Far Out Isn’t Far Enough

1 Jun

Tomi Ungerer and his wife Yvonne left the rowdy stress of NY in the 1970’s on a distant punt that something calmer was out there. Taking their quite clear and abiding love for one another, along with a cat and Ungerer’s French wit, charm, insight and pivotal design/illustrative talent, to the wild coast of Nova Scotia they embarked on a life in the back of beyond.

For what has become a sort of popular trend (to leave a city behind and start killing and growing your own way in the world) it wasn’t, in the 70’s, the ‘done thing’ and so this beautiful diary of sorts, originally published in English in 1984, is even more remarkable as a beginning. A beginning of thinking differently about how to live. But also a beginning of our now more brazen attempts at going backwards.

My mother and I were talking about this earnestly the other day: is it possible, in evolutionary terms, to ‘go too far?’
Can it be said that there are moments, moments of clear intention, beyond which we should not travel. Take for instance the meat industry – many of the issues raised with the current paradigm of farming, mass slaughter and animal abuse for human consumption are in their evolution. Evolved as they have to kill larger and larger numbers of animals to stock larger and larger supermarket chains (now resembling giant warehouses), they ‘dehumanise’ the process of conscious eating. I know various omnivores who find moral argument not with eating meat per se, but with the process of distance and waste now synonymous with the process of acquiring meat to eat. Or what about technology? God only knows how many feathers are ruffled the further into the future we go by the expectation we have of machines and robots to bare the heavy load; not just in manual ways but with our own friendships, communications and other aspects of our emotional spectrum. What Sherry Turkle takes umbrage with in her exacting book Alone Together: Why We Expect More from Technology and Less from Each Other is the issue of us shirking the responsibilities of being alive, of being able to feel and to hurt; basically trying to avoid the innate yet often rewarding challenges of having to deal with each other and ourselves.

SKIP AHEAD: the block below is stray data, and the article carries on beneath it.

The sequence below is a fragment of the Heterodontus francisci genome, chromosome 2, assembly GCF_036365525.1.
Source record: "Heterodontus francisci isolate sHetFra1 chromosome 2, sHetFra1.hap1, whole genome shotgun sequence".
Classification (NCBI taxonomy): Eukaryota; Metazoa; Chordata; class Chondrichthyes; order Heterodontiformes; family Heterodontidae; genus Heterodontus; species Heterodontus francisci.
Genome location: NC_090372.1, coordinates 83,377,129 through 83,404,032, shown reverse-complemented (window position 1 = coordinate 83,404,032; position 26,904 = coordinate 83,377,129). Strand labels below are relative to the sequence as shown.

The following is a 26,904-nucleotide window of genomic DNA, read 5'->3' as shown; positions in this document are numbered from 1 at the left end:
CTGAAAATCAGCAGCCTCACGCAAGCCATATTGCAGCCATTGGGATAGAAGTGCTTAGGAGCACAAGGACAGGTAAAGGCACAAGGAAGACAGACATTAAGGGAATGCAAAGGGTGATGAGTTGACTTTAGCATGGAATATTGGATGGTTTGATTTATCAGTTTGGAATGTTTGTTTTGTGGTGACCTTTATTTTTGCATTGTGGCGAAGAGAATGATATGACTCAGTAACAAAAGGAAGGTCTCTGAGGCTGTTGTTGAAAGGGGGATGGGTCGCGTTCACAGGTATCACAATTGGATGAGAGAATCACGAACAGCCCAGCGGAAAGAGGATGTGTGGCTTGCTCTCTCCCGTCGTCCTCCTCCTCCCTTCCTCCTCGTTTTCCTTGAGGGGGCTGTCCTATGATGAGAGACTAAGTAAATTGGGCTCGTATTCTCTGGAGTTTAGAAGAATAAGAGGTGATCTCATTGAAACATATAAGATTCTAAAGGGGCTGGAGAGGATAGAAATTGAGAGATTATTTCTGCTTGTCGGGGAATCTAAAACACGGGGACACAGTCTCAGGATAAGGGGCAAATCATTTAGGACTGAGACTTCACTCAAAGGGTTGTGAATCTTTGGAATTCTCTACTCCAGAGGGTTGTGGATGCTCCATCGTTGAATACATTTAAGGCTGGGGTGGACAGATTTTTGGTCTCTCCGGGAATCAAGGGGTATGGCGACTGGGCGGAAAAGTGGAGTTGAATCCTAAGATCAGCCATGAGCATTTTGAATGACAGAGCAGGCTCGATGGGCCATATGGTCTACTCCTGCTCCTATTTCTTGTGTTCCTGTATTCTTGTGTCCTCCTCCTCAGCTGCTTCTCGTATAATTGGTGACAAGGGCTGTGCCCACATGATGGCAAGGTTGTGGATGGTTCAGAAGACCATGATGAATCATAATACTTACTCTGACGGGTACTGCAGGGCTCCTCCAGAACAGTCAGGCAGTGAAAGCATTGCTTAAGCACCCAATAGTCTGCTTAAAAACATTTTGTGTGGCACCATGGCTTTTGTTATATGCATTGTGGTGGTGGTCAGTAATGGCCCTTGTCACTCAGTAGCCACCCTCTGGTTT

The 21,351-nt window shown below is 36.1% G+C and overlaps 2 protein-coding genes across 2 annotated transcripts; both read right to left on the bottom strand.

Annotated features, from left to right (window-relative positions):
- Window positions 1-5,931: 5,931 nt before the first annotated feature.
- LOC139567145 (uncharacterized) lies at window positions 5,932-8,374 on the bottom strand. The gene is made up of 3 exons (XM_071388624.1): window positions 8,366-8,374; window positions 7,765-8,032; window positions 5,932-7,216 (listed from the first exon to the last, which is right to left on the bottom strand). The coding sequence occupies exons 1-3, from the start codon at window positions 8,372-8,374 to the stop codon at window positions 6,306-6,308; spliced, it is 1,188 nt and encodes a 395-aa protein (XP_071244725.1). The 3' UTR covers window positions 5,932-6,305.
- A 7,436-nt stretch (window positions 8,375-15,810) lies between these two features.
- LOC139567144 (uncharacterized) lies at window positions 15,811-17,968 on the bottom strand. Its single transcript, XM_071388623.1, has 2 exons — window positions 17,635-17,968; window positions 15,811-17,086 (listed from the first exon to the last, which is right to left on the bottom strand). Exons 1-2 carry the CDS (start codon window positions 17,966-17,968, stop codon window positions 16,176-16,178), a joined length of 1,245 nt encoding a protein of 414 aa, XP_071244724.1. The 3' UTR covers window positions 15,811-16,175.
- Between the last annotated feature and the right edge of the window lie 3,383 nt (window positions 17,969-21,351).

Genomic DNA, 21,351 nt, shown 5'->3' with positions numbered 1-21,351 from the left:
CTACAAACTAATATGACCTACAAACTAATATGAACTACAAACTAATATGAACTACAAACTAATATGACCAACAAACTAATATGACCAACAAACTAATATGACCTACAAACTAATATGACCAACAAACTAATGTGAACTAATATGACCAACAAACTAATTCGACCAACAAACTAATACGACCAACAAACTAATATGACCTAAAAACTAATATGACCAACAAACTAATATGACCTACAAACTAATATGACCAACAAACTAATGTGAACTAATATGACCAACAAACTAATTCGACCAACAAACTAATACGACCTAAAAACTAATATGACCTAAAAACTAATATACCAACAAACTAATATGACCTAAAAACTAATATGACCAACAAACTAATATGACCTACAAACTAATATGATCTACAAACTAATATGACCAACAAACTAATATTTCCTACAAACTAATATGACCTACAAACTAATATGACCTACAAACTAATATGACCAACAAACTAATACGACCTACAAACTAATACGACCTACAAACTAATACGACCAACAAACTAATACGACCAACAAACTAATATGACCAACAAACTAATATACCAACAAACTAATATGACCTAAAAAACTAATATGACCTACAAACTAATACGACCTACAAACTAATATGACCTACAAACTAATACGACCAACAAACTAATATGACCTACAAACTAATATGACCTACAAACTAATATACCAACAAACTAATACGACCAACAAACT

If this is the case, and there are thresholds that are not beneficial to cross, it seems that pre-industrial housekeeping may have been one of them. Ungerer goes from New York, the hyper-real city of money, status and ambition, to living in amongst some of the whitest most ‘backward’ people on earth yet each utterance including or explaining these people is delivered with honest acceptance (even when he’s referring to them drowning, drunkenly hunting, crashing cars, ‘nigger’ taunting or otherwise) that it seems some kind of basic humility and love is born out of hewing.

Perhaps the exhaustion and reverence that comes after a day mending fences, cracking open ice floes, settling chickens and bleeding pigs is a therapy we’ve foolishly abandoned. Outsourcing our basic requirements can leave us feeling lost; at first the thought of not having to plow a field or worry about crops seems like a break but we break so often now we no longer know what relaxing really is – because to relax first one needs to be truly tired. Now I know that if this were simply so all farmers would be philosophers but it does seem that although not the one answer to all life’s questions, living closer to the land and the seasons, doing as much ourselves as we can possibly manage, are things that have a deep repercussion for our ability to really connect with our own lives.

Ungerer’s book is a slow meditation on the peaceful and brutal daily slog, with humour and grace he and Yvonne work the land and meet the people face to face with no pretention, they care for their animals and exhibit great warmth in their interactions with the incredibly harsh environment. All of the entries are illustrated by the most subtle and moving drawings of a couple who chose to live differently and who, from out of that living, created an object of beauty which provides wise company on a wintry day and made me at least think about the disconnect of person to person and person to planet.

Tomi Ungerer is a children’s book writer and illustrator who, among tones of other more hefty achievements, also came up with the slogan ‘Expect the Unexpected’


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